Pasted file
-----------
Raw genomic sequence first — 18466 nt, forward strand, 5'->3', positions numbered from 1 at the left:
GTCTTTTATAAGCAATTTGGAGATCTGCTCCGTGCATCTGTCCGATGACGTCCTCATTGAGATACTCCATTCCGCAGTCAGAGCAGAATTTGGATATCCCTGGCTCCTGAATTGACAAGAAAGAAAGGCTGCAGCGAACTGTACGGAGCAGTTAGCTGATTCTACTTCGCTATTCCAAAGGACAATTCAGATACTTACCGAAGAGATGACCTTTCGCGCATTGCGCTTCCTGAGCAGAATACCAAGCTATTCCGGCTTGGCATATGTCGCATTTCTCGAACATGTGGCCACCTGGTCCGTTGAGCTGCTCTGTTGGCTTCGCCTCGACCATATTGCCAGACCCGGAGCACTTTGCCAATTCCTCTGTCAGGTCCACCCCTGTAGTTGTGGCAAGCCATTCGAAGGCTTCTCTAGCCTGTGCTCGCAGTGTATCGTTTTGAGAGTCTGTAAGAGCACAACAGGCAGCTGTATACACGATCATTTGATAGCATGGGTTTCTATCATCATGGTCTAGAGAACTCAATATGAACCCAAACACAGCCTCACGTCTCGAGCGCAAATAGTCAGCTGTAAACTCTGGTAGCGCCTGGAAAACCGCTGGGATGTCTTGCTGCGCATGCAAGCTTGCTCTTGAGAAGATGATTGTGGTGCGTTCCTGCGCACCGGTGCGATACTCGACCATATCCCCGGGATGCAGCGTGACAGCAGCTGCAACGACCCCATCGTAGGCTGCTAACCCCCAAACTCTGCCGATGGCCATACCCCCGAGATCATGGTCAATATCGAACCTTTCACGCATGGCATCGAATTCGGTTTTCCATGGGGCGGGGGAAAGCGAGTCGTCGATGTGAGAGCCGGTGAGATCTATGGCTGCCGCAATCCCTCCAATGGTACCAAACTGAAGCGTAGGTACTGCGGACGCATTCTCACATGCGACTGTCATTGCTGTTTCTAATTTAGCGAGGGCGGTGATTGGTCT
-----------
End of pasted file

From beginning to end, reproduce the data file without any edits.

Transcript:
Raw genomic sequence first — 18466 nt, forward strand, 5'->3', positions numbered from 1 at the left:
GTCTTTTATAAGCAATTTGGAGATCTGCTCCGTGCATCTGTCCGATGACGTCCTCATTGAGATACTCCATTCCGCAGTCAGAGCAGAATTTGGATATCCCTGGCTCCTGAATTGACAAGAAAGAAAGGCTGCAGCGAACTGTACGGAGCAGTTAGCTGATTCTACTTCGCTATTCCAAAGGACAATTCAGATACTTACCGAAGAGATGACCTTTCGCGCATTGCGCTTCCTGAGCAGAATACCAAGCTATTCCGGCTTGGCATATGTCGCATTTCTCGAACATGTGGCCACCTGGTCCGTTGAGCTGCTCTGTTGGCTTCGCCTCGACCATATTGCCAGACCCGGAGCACTTTGCCAATTCCTCTGTCAGGTCCACCCCTGTAGTTGTGGCAAGCCATTCGAAGGCTTCTCTAGCCTGTGCTCGCAGTGTATCGTTTTGAGAGTCTGTAAGAGCACAACAGGCAGCTGTATACACGATCATTTGATAGCATGGGTTTCTATCATCATGGTCTAGAGAACTCAATATGAACCCAAACACAGCCTCACGTCTCGAGCGCAAATAGTCAGCTGTAAACTCTGGTAGCGCCTGGAAAACCGCTGGGATGTCTTGCTGCGCATGCAAGCTTGCTCTTGAGAAGATGATTGTGGTGCGTTCCTGCGCACCGGTGCGATACTCGACCATATCCCCGGGATGCAGCGTGACAGCAGCTGCAACGACCCCATCGTAGGCTGCTAACCCCCAAACTCTGCCGATGGCCATACCCCCGAGATCATGGTCAATATCGAACCTTTCACGCATGGCATCGAATTCGGTTTTCCATGGGGCGGGGGAAAGCGAGTCGTCGATGTGAGAGCCGGTGAGATCTATGGCTGCCGCAATCCCTCCAATGGTACCAAACTGAAGCGTAGGTACTGCGGACGCATTCTCACATGCGACTGTCATTGCTGTTTCTAATTTAGCGAGGGCGGTGATTGGTCT